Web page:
– Ignore records not directly relevant to the query
• Making it harder to guess query id
– Using cryptographically secure random numbers
– (Some early servers use bad random number generators)
• Disallowing DNS queries from outsider
– Filtering DNS queries based on source IP address
• Ensuring the authenticity of the data
– DNSSEC using digital certificates (not widely deployed)
• Ensuring the right transport or application connection
to avoid talking to wrong endpoint
– Using HTTPs or SSH with digital certificates
Recent DNS Attack
• Poisoning authoritative records
– For the entire domain (e.g., bankofsteve.com)
– Rather than an individual address
• Even against well-protected servers
– E.g., those that randomize the query id
– By sending many, many requests to the server
• Need to make sure query results aren’t cached
– Send many queries for random domain names
– E.g., www12345678.bankofsteve.com
– Attack can be successful within (say) 10 seconds
• The patch: randomize source port number, too
DNS Attacks on Edge Networks
• Many end hosts check local “hosts” file first
– … before sending queries to local DNS server
• Malware can add entries to this file
– … to direct certain domains to different addresses
• Many home networks have a local DNS server
– … running on a local network router
• Attacker can compromise the router
– … and reconfigure the next DNS server
– … or completely overwrite the firmware
DNS-Based Load Balancing
Directing Web Clients to Replicas: Different Names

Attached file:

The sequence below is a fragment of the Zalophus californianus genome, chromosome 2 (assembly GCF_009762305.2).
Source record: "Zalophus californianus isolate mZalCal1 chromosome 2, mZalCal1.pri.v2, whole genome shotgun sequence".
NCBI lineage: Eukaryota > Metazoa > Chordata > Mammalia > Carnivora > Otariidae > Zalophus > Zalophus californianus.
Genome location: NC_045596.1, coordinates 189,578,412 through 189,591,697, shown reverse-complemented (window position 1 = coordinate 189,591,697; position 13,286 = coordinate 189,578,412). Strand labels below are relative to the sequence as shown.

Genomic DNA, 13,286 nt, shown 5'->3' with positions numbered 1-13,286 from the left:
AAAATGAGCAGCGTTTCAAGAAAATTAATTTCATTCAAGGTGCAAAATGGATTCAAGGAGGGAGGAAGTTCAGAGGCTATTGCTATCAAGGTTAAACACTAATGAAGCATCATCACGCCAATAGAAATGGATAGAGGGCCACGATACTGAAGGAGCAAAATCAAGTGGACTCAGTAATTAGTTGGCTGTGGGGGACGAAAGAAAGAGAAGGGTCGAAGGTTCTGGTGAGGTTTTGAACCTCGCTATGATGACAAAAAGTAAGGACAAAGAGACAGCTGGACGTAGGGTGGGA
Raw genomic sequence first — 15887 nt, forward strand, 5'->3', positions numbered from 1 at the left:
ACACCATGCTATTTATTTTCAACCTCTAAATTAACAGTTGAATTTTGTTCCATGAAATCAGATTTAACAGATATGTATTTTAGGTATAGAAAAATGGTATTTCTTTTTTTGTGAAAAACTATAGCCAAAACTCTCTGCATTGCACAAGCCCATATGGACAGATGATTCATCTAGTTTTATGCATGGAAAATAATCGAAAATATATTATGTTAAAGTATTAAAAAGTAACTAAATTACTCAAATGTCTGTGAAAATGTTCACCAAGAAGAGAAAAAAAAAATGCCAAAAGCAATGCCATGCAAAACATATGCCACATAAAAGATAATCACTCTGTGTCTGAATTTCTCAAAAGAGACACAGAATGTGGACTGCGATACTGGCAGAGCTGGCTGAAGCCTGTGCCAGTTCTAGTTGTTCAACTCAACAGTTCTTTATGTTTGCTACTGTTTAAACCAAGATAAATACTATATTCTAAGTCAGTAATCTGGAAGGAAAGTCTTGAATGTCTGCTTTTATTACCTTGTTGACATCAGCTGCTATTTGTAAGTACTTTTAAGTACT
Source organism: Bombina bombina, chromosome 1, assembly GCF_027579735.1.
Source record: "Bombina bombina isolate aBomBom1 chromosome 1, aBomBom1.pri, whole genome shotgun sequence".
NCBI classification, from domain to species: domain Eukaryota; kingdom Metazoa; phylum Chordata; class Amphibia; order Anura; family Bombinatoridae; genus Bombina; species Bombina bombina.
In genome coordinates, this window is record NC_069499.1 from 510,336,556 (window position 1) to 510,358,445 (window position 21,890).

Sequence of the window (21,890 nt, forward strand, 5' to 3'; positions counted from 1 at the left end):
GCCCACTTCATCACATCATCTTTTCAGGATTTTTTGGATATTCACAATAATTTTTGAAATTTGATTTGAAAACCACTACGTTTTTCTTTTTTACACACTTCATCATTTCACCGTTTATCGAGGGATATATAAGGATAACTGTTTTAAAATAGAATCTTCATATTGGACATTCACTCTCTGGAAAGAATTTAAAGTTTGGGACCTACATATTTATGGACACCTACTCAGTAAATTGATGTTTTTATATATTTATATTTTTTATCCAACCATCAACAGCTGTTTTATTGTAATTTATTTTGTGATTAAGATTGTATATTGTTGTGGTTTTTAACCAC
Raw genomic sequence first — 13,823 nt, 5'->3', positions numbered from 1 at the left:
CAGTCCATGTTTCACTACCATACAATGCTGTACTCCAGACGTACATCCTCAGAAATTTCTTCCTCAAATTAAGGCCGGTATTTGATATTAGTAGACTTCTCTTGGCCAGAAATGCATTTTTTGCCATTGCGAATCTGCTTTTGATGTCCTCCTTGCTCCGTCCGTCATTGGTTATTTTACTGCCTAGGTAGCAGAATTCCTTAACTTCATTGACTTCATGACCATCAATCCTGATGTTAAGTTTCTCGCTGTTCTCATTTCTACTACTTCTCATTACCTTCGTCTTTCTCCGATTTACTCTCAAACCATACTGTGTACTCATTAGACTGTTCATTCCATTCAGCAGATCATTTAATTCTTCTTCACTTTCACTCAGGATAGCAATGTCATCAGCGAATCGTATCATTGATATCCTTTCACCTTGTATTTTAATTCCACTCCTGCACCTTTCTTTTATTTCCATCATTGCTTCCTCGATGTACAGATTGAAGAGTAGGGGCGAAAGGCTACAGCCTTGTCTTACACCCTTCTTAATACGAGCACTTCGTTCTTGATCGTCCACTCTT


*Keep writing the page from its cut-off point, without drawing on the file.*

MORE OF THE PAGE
• Simple approach: different names
– www1.cnn.com, www2.cnn.com, www3.cnn.com
– But, this requires users to select specific replicas
Web server
Web server
Directing Web Clients to Replicas: Different Addresses
• More elegant approach: different IP addresses
– Single name (e.g., www.cnn.com), multiple addresses
– E.g.,,,, …
• Authoritative DNS server returns many addresses
– And the local DNS server selects one address
– Authoritative server may vary the order of addresses
Web server
Web server
Directing Web Clients to Replicas: Finer Control
• Web sites need greater flexibility
– For load balancing over the Web server replicas
– Directing Web clients to the closest server
– Directing clients to customized version of content
• Different DNS responses to different queries!
Web server
Web server
Challenges of Fine-Grain Control
• Frequent modification to DNS records
– To exercise fine-grain control
– To remove IP addresses for failed replicas
• Inferring the Web client location
– Based on the IP address of local DNS server
– And mapping to topological or geographic location
• Caching of query results at the local DNS server
– Sending the same cached result to many users
• Even setting small TTL is not fully effective
– Many Web browsers cache the resolved address
– And smaller TTLs add latency and DNS server load
• Load balancing at machine level, not Web object
Beyond Today’s Naming and DNS
Problems with DNS and Naming/Addressing
• Many levels of look-up is slow
– Sometimes > 1 sec when all queries miss in cache
• Cache expiry is clumsy
– Low TTL leads to poor scaling and higher delays
– High TTL leads to slow failover and poor control
• Operates at the level of host names/addresses
– Yet many apps (like CDNs) care about objects
• Increasingly an address is not a host anyway
– Multiple servers (anycast), front-end for a load
balancer, NAT box, …
• Is hierarchical allocation necessary?
– E.g., to ensure uniqueness?
• Is hierarchical lookup necessary?
– E.g., for scalability?
• Are mnemonic names necessary?
– E.g., for human readability?
• Should the name correspond to a host?
– E.g., rather than to an object?
• Should the lookup map to a machine address?
– E.g., rather than to a direction to follow?